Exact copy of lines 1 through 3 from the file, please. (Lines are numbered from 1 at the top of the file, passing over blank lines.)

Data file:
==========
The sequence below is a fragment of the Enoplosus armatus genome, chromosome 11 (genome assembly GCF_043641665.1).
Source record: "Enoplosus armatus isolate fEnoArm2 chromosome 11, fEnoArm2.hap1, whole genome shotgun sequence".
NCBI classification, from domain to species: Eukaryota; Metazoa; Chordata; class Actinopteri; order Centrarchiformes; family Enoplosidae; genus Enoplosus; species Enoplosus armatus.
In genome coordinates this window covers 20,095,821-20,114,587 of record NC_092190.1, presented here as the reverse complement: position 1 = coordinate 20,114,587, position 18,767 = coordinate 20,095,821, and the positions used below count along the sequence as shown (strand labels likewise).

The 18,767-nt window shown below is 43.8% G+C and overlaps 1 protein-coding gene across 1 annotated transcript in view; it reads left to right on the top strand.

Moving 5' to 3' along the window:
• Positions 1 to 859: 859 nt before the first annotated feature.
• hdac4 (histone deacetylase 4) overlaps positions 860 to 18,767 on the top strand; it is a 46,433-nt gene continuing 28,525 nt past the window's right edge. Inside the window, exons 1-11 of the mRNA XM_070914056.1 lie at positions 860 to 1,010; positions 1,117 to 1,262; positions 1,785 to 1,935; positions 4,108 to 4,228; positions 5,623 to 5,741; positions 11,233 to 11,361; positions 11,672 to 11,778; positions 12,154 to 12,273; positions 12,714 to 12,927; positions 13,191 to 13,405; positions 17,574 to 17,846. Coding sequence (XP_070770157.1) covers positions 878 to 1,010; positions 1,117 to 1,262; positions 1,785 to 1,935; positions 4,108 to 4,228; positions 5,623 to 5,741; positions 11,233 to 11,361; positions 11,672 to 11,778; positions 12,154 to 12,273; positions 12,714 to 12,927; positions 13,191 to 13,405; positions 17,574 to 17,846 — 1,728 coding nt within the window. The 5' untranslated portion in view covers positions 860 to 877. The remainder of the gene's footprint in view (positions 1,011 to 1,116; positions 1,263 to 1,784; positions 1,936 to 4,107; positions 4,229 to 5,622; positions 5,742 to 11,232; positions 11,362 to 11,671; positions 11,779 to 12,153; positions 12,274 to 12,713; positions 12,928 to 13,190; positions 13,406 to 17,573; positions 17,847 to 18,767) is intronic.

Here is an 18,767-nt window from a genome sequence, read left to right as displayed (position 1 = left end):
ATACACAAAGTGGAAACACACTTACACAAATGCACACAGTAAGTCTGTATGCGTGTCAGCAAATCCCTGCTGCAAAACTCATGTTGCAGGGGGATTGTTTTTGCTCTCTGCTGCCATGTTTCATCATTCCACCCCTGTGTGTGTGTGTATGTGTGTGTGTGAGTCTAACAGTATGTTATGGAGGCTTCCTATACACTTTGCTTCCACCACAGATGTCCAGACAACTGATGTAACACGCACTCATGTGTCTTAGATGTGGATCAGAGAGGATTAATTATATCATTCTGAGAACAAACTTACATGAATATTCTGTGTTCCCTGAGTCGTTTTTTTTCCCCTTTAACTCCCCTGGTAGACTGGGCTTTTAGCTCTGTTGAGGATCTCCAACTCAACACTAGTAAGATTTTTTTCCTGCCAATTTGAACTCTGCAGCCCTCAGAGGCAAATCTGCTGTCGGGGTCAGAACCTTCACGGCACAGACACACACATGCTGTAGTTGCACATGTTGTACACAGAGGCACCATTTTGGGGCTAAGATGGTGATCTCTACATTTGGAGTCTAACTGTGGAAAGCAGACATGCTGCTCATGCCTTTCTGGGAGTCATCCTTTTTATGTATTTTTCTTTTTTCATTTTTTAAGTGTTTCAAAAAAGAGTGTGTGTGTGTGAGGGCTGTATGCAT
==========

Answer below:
The sequence below is a fragment of the Enoplosus armatus genome, chromosome 11 (genome assembly GCF_043641665.1).
Source record: "Enoplosus armatus isolate fEnoArm2 chromosome 11, fEnoArm2.hap1, whole genome shotgun sequence".
NCBI classification, from domain to species: Eukaryota; Metazoa; Chordata; class Actinopteri; order Centrarchiformes; family Enoplosidae; genus Enoplosus; species Enoplosus armatus.